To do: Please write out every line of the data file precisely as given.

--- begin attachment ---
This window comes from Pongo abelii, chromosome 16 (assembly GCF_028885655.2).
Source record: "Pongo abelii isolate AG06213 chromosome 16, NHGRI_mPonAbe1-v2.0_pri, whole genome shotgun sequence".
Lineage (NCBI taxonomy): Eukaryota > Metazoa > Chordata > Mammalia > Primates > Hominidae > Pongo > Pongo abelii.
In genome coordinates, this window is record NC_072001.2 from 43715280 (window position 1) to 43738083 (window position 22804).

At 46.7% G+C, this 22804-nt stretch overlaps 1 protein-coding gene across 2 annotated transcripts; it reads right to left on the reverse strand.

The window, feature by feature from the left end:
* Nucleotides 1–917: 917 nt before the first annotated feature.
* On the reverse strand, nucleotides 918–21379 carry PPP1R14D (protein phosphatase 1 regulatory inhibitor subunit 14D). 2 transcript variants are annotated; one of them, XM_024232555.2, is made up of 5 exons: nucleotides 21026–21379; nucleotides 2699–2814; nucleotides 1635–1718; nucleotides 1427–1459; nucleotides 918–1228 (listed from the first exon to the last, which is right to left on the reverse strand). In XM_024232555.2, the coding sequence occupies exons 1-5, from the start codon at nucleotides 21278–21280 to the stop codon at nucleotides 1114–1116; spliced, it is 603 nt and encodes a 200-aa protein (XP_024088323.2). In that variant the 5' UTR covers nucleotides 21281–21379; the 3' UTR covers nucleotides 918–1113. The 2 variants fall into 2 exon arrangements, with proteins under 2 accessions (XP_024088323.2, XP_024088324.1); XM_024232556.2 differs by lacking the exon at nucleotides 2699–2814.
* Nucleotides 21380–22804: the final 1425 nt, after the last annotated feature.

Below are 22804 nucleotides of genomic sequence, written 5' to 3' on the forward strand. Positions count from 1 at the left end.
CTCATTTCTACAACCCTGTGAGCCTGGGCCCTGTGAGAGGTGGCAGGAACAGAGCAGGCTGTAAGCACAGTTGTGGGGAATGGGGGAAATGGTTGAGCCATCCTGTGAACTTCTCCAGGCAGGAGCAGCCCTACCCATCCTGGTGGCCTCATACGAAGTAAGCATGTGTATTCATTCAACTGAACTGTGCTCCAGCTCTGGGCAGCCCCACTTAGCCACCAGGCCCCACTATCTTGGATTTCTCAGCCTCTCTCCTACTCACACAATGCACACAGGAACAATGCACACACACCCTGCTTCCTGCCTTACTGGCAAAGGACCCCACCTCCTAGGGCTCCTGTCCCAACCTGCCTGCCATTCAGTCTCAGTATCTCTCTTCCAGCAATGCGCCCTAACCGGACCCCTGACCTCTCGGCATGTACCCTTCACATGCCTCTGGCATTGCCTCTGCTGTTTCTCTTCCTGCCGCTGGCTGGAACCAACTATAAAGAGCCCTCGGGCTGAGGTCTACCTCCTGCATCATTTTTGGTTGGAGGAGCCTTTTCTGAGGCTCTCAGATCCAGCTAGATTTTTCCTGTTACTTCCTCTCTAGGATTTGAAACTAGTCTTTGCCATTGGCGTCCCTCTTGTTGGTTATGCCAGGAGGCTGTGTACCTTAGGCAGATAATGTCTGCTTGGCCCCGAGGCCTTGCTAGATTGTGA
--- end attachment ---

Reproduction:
This window comes from Pongo abelii, chromosome 16 (assembly GCF_028885655.2).
Source record: "Pongo abelii isolate AG06213 chromosome 16, NHGRI_mPonAbe1-v2.0_pri, whole genome shotgun sequence".
Lineage (NCBI taxonomy): Eukaryota > Metazoa > Chordata > Mammalia > Primates > Hominidae > Pongo > Pongo abelii.
In genome coordinates, this window is record NC_072001.2 from 43715280 (window position 1) to 43738083 (window position 22804).

At 46.7% G+C, this 22804-nt stretch overlaps 1 protein-coding gene across 2 annotated transcripts; it reads right to left on the reverse strand.

The window, feature by feature from the left end:
* Nucleotides 1–917: 917 nt before the first annotated feature.
* On the reverse strand, nucleotides 918–21379 carry PPP1R14D (protein phosphatase 1 regulatory inhibitor subunit 14D). 2 transcript variants are annotated; one of them, XM_024232555.2, is made up of 5 exons: nucleotides 21026–21379; nucleotides 2699–2814; nucleotides 1635–1718; nucleotides 1427–1459; nucleotides 918–1228 (listed from the first exon to the last, which is right to left on the reverse strand). In XM_024232555.2, the coding sequence occupies exons 1-5, from the start codon at nucleotides 21278–21280 to the stop codon at nucleotides 1114–1116; spliced, it is 603 nt and encodes a 200-aa protein (XP_024088323.2). In that variant the 5' UTR covers nucleotides 21281–21379; the 3' UTR covers nucleotides 918–1113. The 2 variants fall into 2 exon arrangements, with proteins under 2 accessions (XP_024088323.2, XP_024088324.1); XM_024232556.2 differs by lacking the exon at nucleotides 2699–2814.
* Nucleotides 21380–22804: the final 1425 nt, after the last annotated feature.

Below are 22804 nucleotides of genomic sequence, written 5' to 3' on the forward strand. Positions count from 1 at the left end.
CTCATTTCTACAACCCTGTGAGCCTGGGCCCTGTGAGAGGTGGCAGGAACAGAGCAGGCTGTAAGCACAGTTGTGGGGAATGGGGGAAATGGTTGAGCCATCCTGTGAACTTCTCCAGGCAGGAGCAGCCCTACCCATCCTGGTGGCCTCATACGAAGTAAGCATGTGTATTCATTCAACTGAACTGTGCTCCAGCTCTGGGCAGCCCCACTTAGCCACCAGGCCCCACTATCTTGGATTTCTCAGCCTCTCTCCTACTCACACAATGCACACAGGAACAATGCACACACACCCTGCTTCCTGCCTTACTGGCAAAGGACCCCACCTCCTAGGGCTCCTGTCCCAACCTGCCTGCCATTCAGTCTCAGTATCTCTCTTCCAGCAATGCGCCCTAACCGGACCCCTGACCTCTCGGCATGTACCCTTCACATGCCTCTGGCATTGCCTCTGCTGTTTCTCTTCCTGCCGCTGGCTGGAACCAACTATAAAGAGCCCTCGGGCTGAGGTCTACCTCCTGCATCATTTTTGGTTGGAGGAGCCTTTTCTGAGGCTCTCAGATCCAGCTAGATTTTTCCTGTTACTTCCTCTCTAGGATTTGAAACTAGTCTTTGCCATTGGCGTCCCTCTTGTTGGTTATGCCAGGAGGCTGTGTACCTTAGGCAGATAATGTCTGCTTGGCCCCGAGGCCTTGCTAGATTGTGA